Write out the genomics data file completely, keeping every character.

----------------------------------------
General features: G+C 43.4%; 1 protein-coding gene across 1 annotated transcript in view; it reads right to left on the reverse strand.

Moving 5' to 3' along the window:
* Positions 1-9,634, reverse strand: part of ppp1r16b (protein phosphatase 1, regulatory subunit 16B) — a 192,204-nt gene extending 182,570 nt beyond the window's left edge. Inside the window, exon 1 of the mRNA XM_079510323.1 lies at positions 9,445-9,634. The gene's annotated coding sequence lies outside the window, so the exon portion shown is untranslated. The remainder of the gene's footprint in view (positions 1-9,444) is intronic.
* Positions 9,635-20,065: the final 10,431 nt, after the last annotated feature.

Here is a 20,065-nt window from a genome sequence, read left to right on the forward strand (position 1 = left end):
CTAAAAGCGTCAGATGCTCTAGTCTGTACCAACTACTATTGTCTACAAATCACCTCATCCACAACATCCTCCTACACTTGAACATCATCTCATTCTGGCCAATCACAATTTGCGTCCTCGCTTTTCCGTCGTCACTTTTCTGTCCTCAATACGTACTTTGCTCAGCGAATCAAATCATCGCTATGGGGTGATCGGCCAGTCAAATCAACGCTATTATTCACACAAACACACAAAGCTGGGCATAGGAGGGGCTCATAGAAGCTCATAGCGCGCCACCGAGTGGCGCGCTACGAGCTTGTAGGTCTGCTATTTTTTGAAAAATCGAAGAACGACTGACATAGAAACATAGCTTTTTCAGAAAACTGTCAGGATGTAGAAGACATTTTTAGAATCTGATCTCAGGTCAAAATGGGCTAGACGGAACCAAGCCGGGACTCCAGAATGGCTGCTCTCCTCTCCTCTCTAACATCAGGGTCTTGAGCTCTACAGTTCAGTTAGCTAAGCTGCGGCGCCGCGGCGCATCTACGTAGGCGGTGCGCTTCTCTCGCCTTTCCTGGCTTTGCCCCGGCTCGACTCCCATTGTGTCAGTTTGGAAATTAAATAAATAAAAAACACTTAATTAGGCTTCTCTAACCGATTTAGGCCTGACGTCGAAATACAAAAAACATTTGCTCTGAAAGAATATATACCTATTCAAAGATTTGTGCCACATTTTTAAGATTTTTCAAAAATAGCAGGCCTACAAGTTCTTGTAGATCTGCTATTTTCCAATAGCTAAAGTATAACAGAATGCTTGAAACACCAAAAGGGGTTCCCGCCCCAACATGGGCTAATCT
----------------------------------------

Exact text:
General features: G+C 43.4%; 1 protein-coding gene across 1 annotated transcript in view; it reads right to left on the reverse strand.

Moving 5' to 3' along the window:
* Positions 1-9,634, reverse strand: part of ppp1r16b (protein phosphatase 1, regulatory subunit 16B) — a 192,204-nt gene extending 182,570 nt beyond the window's left edge. Inside the window, exon 1 of the mRNA XM_079510323.1 lies at positions 9,445-9,634. The gene's annotated coding sequence lies outside the window, so the exon portion shown is untranslated. The remainder of the gene's footprint in view (positions 1-9,444) is intronic.
* Positions 9,635-20,065: the final 10,431 nt, after the last annotated feature.

Here is a 20,065-nt window from a genome sequence, read left to right on the forward strand (position 1 = left end):
CTAAAAGCGTCAGATGCTCTAGTCTGTACCAACTACTATTGTCTACAAATCACCTCATCCACAACATCCTCCTACACTTGAACATCATCTCATTCTGGCCAATCACAATTTGCGTCCTCGCTTTTCCGTCGTCACTTTTCTGTCCTCAATACGTACTTTGCTCAGCGAATCAAATCATCGCTATGGGGTGATCGGCCAGTCAAATCAACGCTATTATTCACACAAACACACAAAGCTGGGCATAGGAGGGGCTCATAGAAGCTCATAGCGCGCCACCGAGTGGCGCGCTACGAGCTTGTAGGTCTGCTATTTTTTGAAAAATCGAAGAACGACTGACATAGAAACATAGCTTTTTCAGAAAACTGTCAGGATGTAGAAGACATTTTTAGAATCTGATCTCAGGTCAAAATGGGCTAGACGGAACCAAGCCGGGACTCCAGAATGGCTGCTCTCCTCTCCTCTCTAACATCAGGGTCTTGAGCTCTACAGTTCAGTTAGCTAAGCTGCGGCGCCGCGGCGCATCTACGTAGGCGGTGCGCTTCTCTCGCCTTTCCTGGCTTTGCCCCGGCTCGACTCCCATTGTGTCAGTTTGGAAATTAAATAAATAAAAAACACTTAATTAGGCTTCTCTAACCGATTTAGGCCTGACGTCGAAATACAAAAAACATTTGCTCTGAAAGAATATATACCTATTCAAAGATTTGTGCCACATTTTTAAGATTTTTCAAAAATAGCAGGCCTACAAGTTCTTGTAGATCTGCTATTTTCCAATAGCTAAAGTATAACAGAATGCTTGAAACACCAAAAGGGGTTCCCGCCCCAACATGGGCTAATCT